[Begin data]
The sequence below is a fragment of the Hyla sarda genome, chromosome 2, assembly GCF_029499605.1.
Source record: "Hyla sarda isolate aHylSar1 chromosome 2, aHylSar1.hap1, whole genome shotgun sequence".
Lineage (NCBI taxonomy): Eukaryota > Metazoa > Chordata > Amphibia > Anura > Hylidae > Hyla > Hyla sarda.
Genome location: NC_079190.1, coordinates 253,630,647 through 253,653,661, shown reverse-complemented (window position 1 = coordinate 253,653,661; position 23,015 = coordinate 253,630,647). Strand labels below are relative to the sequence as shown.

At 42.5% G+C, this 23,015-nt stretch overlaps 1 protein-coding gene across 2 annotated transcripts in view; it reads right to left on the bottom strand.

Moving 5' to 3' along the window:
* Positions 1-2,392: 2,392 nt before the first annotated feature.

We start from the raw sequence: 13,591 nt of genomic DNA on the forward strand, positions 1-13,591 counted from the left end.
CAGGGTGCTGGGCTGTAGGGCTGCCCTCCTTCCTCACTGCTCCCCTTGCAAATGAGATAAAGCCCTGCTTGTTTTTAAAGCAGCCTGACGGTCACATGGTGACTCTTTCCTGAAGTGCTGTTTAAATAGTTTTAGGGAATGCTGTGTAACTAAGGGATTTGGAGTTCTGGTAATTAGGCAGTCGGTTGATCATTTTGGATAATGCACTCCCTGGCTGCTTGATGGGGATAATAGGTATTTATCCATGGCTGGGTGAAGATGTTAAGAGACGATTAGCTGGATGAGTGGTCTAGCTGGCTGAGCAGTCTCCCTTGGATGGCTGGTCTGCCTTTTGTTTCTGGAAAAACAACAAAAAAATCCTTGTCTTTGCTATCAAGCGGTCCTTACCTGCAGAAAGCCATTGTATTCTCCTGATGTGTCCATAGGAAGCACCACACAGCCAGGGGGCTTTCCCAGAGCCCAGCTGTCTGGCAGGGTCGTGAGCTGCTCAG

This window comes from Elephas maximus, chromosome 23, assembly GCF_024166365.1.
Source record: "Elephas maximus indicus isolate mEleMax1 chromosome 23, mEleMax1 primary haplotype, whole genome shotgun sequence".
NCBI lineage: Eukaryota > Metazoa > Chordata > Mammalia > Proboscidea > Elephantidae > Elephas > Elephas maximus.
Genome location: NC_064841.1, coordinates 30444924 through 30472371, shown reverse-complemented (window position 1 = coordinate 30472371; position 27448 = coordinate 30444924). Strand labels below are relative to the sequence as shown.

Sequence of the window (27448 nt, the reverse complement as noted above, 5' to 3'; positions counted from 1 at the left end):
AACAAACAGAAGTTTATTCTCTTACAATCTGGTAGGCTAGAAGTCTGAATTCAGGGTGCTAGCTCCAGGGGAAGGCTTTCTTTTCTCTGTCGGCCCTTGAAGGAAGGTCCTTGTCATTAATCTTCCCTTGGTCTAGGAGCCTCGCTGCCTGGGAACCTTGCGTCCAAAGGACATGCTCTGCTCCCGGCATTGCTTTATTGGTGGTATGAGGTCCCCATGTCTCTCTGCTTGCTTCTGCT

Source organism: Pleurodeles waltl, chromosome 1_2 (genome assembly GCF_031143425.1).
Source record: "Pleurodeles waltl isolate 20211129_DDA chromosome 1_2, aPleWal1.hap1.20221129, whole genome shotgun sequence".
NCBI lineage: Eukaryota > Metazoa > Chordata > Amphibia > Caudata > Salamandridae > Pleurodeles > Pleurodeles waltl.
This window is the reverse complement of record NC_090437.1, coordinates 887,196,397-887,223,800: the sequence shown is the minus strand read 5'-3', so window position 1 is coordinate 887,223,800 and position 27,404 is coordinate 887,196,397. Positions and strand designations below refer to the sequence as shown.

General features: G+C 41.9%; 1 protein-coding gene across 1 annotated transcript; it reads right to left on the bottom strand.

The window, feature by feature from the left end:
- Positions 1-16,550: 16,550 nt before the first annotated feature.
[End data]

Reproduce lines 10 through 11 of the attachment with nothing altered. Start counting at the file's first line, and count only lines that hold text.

This window comes from Elephas maximus, chromosome 23, assembly GCF_024166365.1.
Source record: "Elephas maximus indicus isolate mEleMax1 chromosome 23, mEleMax1 primary haplotype, whole genome shotgun sequence".